Wednesday, August 10, 2005

Is the Truth Expendable?

The autism-mercury movement has taken a pretty terrible beating over the past few years, at least in the scientific world (in our space-time continuum).

A series of epidemiological studies have failed to support the contention that thimerosal in vaccines causes autism (here, here, here, here and here). In addition, the very data used to support an "autism epidemic" has come under fire (here, here, here and here). All in all, things are not looking very good for the autism-mercury movement.

Since the members of the autism-mercury movement are really just interested in finding out what causes autism, the leaders of the movement are planning to announce that they are abandoning the mercury-causes-autism hypothesis and will be putting their efforts behind a search for the true cause(s) of autism. They will disband their groups, shut down their websites and donate the money they've raised to autism research.

Did you believe that last paragraph? If you did, you haven't been paying attention lately.

One of the problems with getting emotionally involved with a scientific hypothesis is that they are notoriously dangerous things to love. Hypotheses don't care how much you love them or depend on them - they live or die by the data. And holding on to a dead hypothesis is as pointless (and creepy) as holding on to a dead cat or dog. Once they die, it's time to bury them and move on.

Now that the autism-mercury hypothesis is on life-support, the leaders of the autism-mercury movement have had to switch tactics. Previously, they had relied - at least in part - on scientific studies to support their claims. Many of these studies were of poor quality (see here, here and here) or of questionable application to autism (here), but they were at least an attempt to argue the merits of their hypothesis. But now the emphasis has shifted.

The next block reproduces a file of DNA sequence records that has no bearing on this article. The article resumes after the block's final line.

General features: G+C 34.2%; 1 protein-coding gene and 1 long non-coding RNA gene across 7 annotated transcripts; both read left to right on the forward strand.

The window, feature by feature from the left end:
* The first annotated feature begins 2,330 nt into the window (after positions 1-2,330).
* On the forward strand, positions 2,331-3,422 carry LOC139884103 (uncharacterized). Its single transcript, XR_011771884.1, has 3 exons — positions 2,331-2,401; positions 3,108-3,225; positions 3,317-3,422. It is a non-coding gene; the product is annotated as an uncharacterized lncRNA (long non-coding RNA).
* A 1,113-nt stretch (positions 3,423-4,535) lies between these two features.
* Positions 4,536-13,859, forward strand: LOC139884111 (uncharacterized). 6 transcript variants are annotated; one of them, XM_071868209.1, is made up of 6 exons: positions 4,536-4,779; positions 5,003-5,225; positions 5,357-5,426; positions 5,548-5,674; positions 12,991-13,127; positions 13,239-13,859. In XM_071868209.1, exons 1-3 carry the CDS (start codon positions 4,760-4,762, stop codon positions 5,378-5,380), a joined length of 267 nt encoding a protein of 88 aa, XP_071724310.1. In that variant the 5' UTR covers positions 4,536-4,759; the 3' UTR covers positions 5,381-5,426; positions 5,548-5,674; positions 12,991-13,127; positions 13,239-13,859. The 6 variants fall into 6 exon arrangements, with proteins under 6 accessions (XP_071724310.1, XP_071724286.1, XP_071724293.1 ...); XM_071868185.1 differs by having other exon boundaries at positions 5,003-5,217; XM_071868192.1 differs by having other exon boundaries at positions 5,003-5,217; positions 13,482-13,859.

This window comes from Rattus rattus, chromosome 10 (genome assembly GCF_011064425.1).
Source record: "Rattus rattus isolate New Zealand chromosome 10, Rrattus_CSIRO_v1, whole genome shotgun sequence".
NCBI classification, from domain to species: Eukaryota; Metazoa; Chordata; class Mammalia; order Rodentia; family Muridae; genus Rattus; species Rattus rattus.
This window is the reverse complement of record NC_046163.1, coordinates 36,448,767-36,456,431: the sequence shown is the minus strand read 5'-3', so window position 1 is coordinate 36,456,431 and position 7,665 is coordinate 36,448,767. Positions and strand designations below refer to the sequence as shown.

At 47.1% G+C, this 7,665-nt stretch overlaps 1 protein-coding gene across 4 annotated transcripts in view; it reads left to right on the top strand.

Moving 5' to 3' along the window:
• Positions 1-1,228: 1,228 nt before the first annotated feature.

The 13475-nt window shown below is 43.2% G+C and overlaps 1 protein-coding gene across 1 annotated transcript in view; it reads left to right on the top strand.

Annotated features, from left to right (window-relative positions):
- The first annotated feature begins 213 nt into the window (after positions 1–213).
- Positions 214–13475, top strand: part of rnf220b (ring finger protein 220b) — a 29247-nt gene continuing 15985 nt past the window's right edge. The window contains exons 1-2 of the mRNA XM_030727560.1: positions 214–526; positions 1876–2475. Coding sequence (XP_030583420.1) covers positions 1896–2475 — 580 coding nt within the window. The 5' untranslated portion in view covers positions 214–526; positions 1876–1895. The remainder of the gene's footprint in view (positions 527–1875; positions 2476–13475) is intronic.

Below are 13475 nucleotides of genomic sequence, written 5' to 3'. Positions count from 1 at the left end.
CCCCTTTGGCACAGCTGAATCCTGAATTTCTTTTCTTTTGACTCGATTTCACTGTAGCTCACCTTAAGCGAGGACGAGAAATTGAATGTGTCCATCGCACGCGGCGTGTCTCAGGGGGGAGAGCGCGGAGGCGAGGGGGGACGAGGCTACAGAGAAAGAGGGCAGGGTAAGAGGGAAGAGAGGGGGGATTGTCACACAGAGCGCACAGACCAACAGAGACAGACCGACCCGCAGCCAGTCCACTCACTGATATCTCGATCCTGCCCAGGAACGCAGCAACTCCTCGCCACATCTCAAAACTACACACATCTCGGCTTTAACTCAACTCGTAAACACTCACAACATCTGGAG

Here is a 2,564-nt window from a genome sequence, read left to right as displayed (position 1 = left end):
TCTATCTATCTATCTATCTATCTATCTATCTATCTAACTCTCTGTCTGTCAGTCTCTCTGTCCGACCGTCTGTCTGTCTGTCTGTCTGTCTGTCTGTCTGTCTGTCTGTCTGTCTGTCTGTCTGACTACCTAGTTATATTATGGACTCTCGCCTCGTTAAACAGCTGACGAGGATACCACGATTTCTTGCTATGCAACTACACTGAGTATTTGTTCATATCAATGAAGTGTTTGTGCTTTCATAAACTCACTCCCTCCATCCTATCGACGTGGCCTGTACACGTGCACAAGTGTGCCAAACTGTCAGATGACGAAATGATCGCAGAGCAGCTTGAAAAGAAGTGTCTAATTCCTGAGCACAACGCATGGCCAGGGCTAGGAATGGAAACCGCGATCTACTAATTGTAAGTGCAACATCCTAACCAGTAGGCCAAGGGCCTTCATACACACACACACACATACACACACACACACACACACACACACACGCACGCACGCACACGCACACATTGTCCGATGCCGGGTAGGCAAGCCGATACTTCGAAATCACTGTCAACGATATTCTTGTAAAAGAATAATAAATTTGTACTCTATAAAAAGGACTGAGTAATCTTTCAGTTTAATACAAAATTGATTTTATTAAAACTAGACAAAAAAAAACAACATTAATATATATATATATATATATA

The summer of 2005 has seen an unprecedented media "push" on the autism-mercury connection, with an unabashedly uncritical article by Robert Kennedy, Jr leading the way. This article served as a media magnet (because of the famous author) for the movement and distracted attention from the moribund state of the science supporting their hypothesis.

An ongoing series of articles by UPI's Dan Olmsted (examples here and here) - which served primarily as a carrier for autism-mercury "talking points" - created less of a splash, but were also of invaluable aid to the propaganda arm of the autism-mercury movement. Olmsted's uncritical (some might say unthinking) acceptance of everything the autism-mercury movement says is matched only by his hostility to and rejection of any data that refutes the autism-mercury hypothesis.

So, despite the overwhelming (and growing) amount of data refuting the autism-mercury hypothesis, the movement continues its media and political efforts, trying to convince the public - and its elected officials - that their hypothesis is true. "Ignore the data", they say, "Doctors and scientists who disagree with us are all corrupt or incompetent - bought and paid for by the government and pharmaceutical companies."

To paraphrase advice once given to a young lawyer, "If the data is on your side, pound the data! If theory is on your side, pound the theory! If neither supports your hypothesis, pound the table!" The autism-mercury movement is pounding the table.

Surely the autism-mercury movement must realize that their hypothesis isn't working out - that the data is not going their way. What can possibly be their motivation to push on in the face of overwhelming evidence that they are wrong?

For most in the autism-mercury movement, it is beyond their ability to fully understand or assimilate the scientific data. This does not reflect poorly on them - they simply lack the education and experience to do it, just as I lack the education and experience to repair my car's transmission (or even understand how it works). However, the autism-mercury movement does have people in it who should know what the data mean.